Collaborative Systems Require Standards

But, as the retail industry supply chain process includes hundreds of collaborative steps among thousands of retailers, vendors, suppliers, brand manufacturers, and other intermediaries to create, manufacture, and move products from source to store, the industry is also characterized by multiple steps. This includes multiple product sourcing options, a wide array of products, and multi-channel shopping venues that include retail stores, outlet malls, mail-order catalogues and Internet sites. Given the competition for retail customers and wholesale orders is intense, industry participants must be able to meet consumer demand quickly, accurately, and at the most competitive price. To that end, even back in the mid-1980s, a cooperative industry effort to improve the electronic processing of data led to the creation of certain data format standards, including the adoption of electronic data interchange (EDI), uniform product code (UPC) and, in Europe and other international markets, the European Article Number (EAN) standards. More recently, the global trade item number (GTIN) has been established.

EDI is a standard data format for electronic data communication between businesses such as retailers and suppliers, whereby documents in EDI-standard format can be sent over a proprietary value added network (VAN) or over the Internet. A sort of an irony here might be that, since EDI has earned the reputation as a complex, rigid, and expensive means of business document and data exchange among trading partners, one would expect it to be relegated to a relic of a bygone era. Yet, while at the surface there are be few economic or strategic reasons for organizations to persist with EDI, many seem reluctant to adopt an alternative at this stage. For the time being, wealth of businesses that have invested significant resources in EDI still use technology for B2B communications, and many see EDI as the best choice for secure, reliable transactions, given it is a mature, standardized, and trusted medium.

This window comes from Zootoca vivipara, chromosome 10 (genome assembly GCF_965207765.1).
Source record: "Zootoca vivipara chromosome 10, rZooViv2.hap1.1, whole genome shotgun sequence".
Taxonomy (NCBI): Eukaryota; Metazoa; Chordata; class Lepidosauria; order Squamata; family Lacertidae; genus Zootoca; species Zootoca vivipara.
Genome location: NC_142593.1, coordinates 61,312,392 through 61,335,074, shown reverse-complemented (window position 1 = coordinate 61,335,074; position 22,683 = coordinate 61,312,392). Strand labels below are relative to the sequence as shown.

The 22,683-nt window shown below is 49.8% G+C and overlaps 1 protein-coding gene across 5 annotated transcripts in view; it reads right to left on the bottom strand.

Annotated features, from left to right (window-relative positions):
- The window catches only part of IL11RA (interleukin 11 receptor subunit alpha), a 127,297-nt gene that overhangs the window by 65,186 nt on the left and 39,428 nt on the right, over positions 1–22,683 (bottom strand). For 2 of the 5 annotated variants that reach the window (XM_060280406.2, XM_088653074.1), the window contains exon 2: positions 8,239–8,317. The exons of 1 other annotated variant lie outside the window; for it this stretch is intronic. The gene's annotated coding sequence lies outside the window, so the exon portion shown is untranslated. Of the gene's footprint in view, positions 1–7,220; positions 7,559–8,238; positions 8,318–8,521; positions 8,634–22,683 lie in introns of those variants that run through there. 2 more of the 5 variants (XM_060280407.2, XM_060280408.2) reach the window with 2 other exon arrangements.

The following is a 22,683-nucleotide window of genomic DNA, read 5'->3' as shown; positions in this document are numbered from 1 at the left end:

Despite high initial set-up and value added service costs, EDI implementations can actually be cost-effective. The advent of web-based EDI connectivity standards, software, and services have lowered barriers to entry for many companies that, initially, would not have considered it an option. Thus, many former VANs are taking advantage of emerging standards like AS2, RosettaNet, and UCCnet, while the emphasis has been moving from mere connectivity to becoming more flexible and better-rounded service providers. For more detail, see EDI versus XML—Working in Tandem Rather than Competing.

The GTIN, UPC, and EAN data formats allow for the consistent identification of merchandise throughout the supply chain process, from product design to the point of sale. The use of GTIN, UPC, and EAN data promises to greatly increase the efficiency with which retailers and manufacturers can mark, track, and exchange detailed product information. As a result of these standards and technologies, many retailers, vendors, suppliers, and brand manufacturers have been able to reduce the cost of financial operations, mismatches between purchase orders and invoices, inaccurate product shipments, and stock-outs.

The still current manual, paper-based item authorization procedures at some sites continue to create unnecessary shipment lag times and also impede future growth. This is particularly true when, on average, a grocery retailer may be required to collect and enter of hundreds pieces of data to introduce one new product from one supplier into the network of thousands of trading partners.

Thus, some software vendors targeting the retail sector, such as QRS or General Exchange Services (GXS) (see GXS Acquires HAHT Commerce for More Synchronized Retail B2B Data) remain focused on enabling retail industry participants to connect with each other and transact business through the use of these automated communications and product identification standards.

What Retail Companies Also Look For

In recent years, retail companies have sought to differentiate themselves through innovative brand strategies and improved brand execution, which involves every business process associated with delivering products to market, from initial design through the delivery of a product to the consumer. Successful brand execution requires collaboration with partners and automation of mission-critical business processes and transactions across the supply chain.